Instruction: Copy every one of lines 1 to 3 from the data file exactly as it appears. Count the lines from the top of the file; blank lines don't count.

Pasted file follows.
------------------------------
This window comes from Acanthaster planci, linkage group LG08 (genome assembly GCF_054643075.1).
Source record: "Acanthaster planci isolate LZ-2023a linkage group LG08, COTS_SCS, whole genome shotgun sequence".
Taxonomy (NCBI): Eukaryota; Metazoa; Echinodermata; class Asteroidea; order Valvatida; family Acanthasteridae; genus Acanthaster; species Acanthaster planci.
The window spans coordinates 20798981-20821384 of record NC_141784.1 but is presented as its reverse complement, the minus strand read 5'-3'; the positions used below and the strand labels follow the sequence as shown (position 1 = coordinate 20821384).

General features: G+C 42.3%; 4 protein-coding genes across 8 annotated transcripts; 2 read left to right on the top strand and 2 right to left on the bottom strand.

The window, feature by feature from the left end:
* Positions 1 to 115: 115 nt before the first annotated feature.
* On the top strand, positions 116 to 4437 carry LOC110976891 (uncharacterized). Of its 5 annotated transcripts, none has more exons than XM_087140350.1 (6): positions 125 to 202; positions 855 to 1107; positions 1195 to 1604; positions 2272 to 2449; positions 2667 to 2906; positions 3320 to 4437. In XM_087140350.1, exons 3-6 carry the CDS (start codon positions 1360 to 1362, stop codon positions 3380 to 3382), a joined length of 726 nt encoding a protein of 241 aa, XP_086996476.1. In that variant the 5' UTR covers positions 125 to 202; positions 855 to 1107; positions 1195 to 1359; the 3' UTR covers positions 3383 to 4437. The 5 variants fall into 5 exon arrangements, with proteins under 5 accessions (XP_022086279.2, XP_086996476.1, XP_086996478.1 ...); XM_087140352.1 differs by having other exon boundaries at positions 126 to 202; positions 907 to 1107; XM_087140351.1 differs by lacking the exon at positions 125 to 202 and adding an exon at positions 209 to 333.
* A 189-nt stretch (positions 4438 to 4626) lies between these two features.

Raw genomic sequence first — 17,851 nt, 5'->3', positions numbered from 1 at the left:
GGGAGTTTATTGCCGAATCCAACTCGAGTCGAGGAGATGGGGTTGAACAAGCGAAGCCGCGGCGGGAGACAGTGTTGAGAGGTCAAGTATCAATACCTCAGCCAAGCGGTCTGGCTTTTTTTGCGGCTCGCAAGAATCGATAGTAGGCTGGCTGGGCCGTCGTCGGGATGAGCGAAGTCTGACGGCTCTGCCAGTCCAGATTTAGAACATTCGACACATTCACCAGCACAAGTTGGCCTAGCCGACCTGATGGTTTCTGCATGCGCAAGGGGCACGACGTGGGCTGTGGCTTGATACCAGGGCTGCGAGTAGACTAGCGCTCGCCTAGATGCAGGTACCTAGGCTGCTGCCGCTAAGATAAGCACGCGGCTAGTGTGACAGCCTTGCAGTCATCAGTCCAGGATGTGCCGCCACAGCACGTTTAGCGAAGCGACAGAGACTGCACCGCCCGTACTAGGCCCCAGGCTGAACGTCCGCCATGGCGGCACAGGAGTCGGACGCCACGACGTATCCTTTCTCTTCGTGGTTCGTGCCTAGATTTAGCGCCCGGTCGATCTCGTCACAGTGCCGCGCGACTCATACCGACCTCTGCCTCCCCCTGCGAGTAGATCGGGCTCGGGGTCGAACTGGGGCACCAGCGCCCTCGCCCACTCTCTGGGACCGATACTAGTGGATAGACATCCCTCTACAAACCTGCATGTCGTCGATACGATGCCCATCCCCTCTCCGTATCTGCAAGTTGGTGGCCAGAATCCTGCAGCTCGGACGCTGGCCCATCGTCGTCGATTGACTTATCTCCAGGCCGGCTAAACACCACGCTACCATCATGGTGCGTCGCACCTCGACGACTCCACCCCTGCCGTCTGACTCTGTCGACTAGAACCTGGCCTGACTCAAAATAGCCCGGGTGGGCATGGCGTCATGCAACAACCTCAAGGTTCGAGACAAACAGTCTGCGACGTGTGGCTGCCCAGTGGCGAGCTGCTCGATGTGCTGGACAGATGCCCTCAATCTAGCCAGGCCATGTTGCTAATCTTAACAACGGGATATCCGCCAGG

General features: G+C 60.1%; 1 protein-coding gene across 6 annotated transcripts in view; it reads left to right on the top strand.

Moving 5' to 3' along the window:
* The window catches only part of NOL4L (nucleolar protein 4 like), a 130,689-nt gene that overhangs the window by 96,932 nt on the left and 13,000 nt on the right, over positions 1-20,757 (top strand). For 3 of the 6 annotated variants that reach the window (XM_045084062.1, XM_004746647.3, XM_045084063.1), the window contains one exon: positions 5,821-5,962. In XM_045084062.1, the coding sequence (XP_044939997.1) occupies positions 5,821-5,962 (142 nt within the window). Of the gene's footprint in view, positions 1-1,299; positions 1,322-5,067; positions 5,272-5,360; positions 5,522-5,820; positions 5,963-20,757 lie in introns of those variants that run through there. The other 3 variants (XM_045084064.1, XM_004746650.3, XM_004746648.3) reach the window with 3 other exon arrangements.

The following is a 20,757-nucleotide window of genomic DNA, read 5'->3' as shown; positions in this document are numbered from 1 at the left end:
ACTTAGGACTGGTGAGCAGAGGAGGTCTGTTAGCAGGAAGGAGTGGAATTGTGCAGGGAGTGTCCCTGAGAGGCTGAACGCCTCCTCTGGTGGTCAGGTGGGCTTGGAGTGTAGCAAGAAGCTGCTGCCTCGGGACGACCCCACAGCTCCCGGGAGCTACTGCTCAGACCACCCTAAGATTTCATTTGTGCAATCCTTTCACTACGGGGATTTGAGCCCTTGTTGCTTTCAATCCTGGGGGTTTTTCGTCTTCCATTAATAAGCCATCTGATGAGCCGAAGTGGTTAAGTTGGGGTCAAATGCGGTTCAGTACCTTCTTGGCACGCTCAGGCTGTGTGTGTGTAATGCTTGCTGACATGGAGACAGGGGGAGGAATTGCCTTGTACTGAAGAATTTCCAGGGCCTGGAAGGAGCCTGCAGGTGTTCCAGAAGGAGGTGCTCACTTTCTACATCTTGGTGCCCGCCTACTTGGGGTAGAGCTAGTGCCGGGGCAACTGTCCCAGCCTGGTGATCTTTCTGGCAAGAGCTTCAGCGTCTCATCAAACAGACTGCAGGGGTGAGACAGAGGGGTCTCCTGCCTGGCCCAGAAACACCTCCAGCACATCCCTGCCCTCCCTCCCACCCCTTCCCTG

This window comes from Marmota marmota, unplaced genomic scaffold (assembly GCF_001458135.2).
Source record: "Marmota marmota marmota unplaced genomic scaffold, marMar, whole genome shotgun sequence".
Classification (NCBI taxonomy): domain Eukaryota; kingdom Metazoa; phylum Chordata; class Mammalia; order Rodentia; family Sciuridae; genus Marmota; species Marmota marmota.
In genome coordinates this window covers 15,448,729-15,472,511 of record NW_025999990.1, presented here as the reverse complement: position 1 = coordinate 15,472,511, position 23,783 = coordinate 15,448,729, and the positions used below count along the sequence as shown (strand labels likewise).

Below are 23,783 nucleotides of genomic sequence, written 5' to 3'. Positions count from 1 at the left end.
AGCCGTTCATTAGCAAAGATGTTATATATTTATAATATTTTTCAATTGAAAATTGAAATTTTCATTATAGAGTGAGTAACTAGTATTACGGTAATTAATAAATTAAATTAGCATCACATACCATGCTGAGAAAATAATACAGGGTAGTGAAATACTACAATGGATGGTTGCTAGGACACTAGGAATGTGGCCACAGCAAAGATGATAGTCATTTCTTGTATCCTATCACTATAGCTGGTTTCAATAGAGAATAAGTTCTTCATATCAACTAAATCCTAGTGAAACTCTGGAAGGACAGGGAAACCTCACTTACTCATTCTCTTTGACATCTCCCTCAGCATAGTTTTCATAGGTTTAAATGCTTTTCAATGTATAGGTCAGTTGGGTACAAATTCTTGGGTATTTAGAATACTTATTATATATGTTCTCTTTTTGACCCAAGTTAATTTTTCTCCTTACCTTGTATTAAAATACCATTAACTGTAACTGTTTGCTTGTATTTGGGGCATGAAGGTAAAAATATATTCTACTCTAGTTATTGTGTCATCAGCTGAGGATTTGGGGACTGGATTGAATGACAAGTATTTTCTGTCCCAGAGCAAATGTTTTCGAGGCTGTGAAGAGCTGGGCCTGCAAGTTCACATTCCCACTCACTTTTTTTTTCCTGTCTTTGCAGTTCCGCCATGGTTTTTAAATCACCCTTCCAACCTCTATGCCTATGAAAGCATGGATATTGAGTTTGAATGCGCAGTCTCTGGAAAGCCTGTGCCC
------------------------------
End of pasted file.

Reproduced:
This window comes from Acanthaster planci, linkage group LG08 (genome assembly GCF_054643075.1).
Source record: "Acanthaster planci isolate LZ-2023a linkage group LG08, COTS_SCS, whole genome shotgun sequence".
Taxonomy (NCBI): Eukaryota; Metazoa; Echinodermata; class Asteroidea; order Valvatida; family Acanthasteridae; genus Acanthaster; species Acanthaster planci.